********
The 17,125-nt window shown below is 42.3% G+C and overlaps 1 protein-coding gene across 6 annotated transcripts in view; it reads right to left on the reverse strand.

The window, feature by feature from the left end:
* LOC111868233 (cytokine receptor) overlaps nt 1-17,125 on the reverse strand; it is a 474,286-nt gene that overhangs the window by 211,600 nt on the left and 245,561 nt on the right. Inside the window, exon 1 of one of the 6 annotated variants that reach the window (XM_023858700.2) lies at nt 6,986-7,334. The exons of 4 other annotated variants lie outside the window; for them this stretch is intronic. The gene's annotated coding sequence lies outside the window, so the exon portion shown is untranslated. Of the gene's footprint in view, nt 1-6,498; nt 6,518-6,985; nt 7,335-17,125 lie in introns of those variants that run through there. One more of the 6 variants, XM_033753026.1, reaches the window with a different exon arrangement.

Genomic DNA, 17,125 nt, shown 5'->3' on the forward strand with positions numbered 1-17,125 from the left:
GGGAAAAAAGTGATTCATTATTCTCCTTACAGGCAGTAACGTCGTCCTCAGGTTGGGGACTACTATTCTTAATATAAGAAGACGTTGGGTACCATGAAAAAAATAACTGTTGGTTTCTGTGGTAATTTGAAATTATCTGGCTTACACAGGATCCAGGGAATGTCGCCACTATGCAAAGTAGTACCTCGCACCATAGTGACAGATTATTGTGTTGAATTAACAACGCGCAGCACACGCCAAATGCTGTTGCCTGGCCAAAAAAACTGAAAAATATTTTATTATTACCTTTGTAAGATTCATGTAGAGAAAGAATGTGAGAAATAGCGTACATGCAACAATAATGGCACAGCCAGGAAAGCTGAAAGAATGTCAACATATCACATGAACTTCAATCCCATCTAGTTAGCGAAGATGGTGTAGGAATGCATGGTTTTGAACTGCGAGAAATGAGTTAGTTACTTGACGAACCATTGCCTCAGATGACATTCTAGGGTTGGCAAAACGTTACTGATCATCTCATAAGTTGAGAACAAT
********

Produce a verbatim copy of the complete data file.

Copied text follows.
The 17,125-nt window shown below is 42.3% G+C and overlaps 1 protein-coding gene across 6 annotated transcripts in view; it reads right to left on the reverse strand.

The window, feature by feature from the left end:
* LOC111868233 (cytokine receptor) overlaps nt 1-17,125 on the reverse strand; it is a 474,286-nt gene that overhangs the window by 211,600 nt on the left and 245,561 nt on the right. Inside the window, exon 1 of one of the 6 annotated variants that reach the window (XM_023858700.2) lies at nt 6,986-7,334. The exons of 4 other annotated variants lie outside the window; for them this stretch is intronic. The gene's annotated coding sequence lies outside the window, so the exon portion shown is untranslated. Of the gene's footprint in view, nt 1-6,498; nt 6,518-6,985; nt 7,335-17,125 lie in introns of those variants that run through there. One more of the 6 variants, XM_033753026.1, reaches the window with a different exon arrangement.

Genomic DNA, 17,125 nt, shown 5'->3' on the forward strand with positions numbered 1-17,125 from the left:
GGGAAAAAAGTGATTCATTATTCTCCTTACAGGCAGTAACGTCGTCCTCAGGTTGGGGACTACTATTCTTAATATAAGAAGACGTTGGGTACCATGAAAAAAATAACTGTTGGTTTCTGTGGTAATTTGAAATTATCTGGCTTACACAGGATCCAGGGAATGTCGCCACTATGCAAAGTAGTACCTCGCACCATAGTGACAGATTATTGTGTTGAATTAACAACGCGCAGCACACGCCAAATGCTGTTGCCTGGCCAAAAAAACTGAAAAATATTTTATTATTACCTTTGTAAGATTCATGTAGAGAAAGAATGTGAGAAATAGCGTACATGCAACAATAATGGCACAGCCAGGAAAGCTGAAAGAATGTCAACATATCACATGAACTTCAATCCCATCTAGTTAGCGAAGATGGTGTAGGAATGCATGGTTTTGAACTGCGAGAAATGAGTTAGTTACTTGACGAACCATTGCCTCAGATGACATTCTAGGGTTGGCAAAACGTTACTGATCATCTCATAAGTTGAGAACAAT